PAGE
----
lip lit: gin and juice, the victorian guide to parenting
My older sister is pregnant, and I’m ridiculously excited. It’s the first time I’m going to be an aunty, so I’m already going weak-kneed at the sight of baby mittens. Mittens! So babies don’t claw themselves with their insanely, tiny, perfect fingernails! And don’t even get me started on minature Converse sneakers, they just about make my ovaries explode.
I feel like I need to clarify that despite biology trying to con my uterus into thinking babies are the most adorablest thing on the planet and that I must have one in mine, my brain is smart enough to recognise that I’m incredibly selfish and can’t even think of having a tiny person in my life full time. Though, in my efforts to be a supportive little sister, I have been speaking to my older sister about pregnancy and child-rearing books, and how most of them are pretty frightening. Luckily for her, I found a hilarious one so she can laugh while she cries over the lack of sashimi in her life.
Gin and Juice: The Victorian Guide to Parenting is a parody of parenting manuals, circa 1896. While it’s decidedly and wickedly British, 80 percent of the references and jokes still carry through. The manual is broken down into sections such as ‘The Agonies & Indignities of Childbirth’, ‘Becoming Acquainted with your Baby’ and ‘Poxes, Plagues & Panaceas’. All sections contain hilarious illustrations and acicid wit.
Here are a few pieces of sage advice from the manual:
On Nutrition: It is of paramount importance to remember that you are eating for two. If this seems daunting, imagine that you are an American.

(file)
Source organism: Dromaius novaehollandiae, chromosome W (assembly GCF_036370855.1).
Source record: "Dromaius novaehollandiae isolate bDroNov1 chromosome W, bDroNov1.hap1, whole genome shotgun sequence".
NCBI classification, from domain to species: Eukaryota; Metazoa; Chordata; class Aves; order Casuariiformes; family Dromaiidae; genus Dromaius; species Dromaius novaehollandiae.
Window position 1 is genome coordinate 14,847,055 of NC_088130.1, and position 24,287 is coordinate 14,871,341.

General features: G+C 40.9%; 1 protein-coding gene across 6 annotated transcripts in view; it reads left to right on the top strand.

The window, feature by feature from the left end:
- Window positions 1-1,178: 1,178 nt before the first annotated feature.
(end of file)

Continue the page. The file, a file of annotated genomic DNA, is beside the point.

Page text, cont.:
On choosing a name: It has been scientifically proved that a child with an uptight and noble name is 14 ½ times more likely to achieve worldly success and become a person of impeccable moral character.
Childbirth: The business of childbirth is almost uncannily like the business of winning a battle at sea. It is self-evident that vast quantities of water are involved, as well as a great deal of screaming, loud noses, courage and grappling hooks and, in the case of the non-officer class, the consumption of a lot of rum.
What if you have twins? As they grow older, encourage healthy competition…Twins who are not warring can unite to form a very dangerous alliance, and it is for this reason that you ought never leave them alone together.
On speaking about your child to other parents: Remember: life is a competitive game, and any slight advantage – real, or entirely invented – should be shoved down the throats of one’s rivals without hesitation.
Gin and Juice is a great gift for any expectant or new mother in your life. It’s vivacious and beguiling, and the perfect antidote for those pregnancy and baby books that make new mothers want to hide under their covers.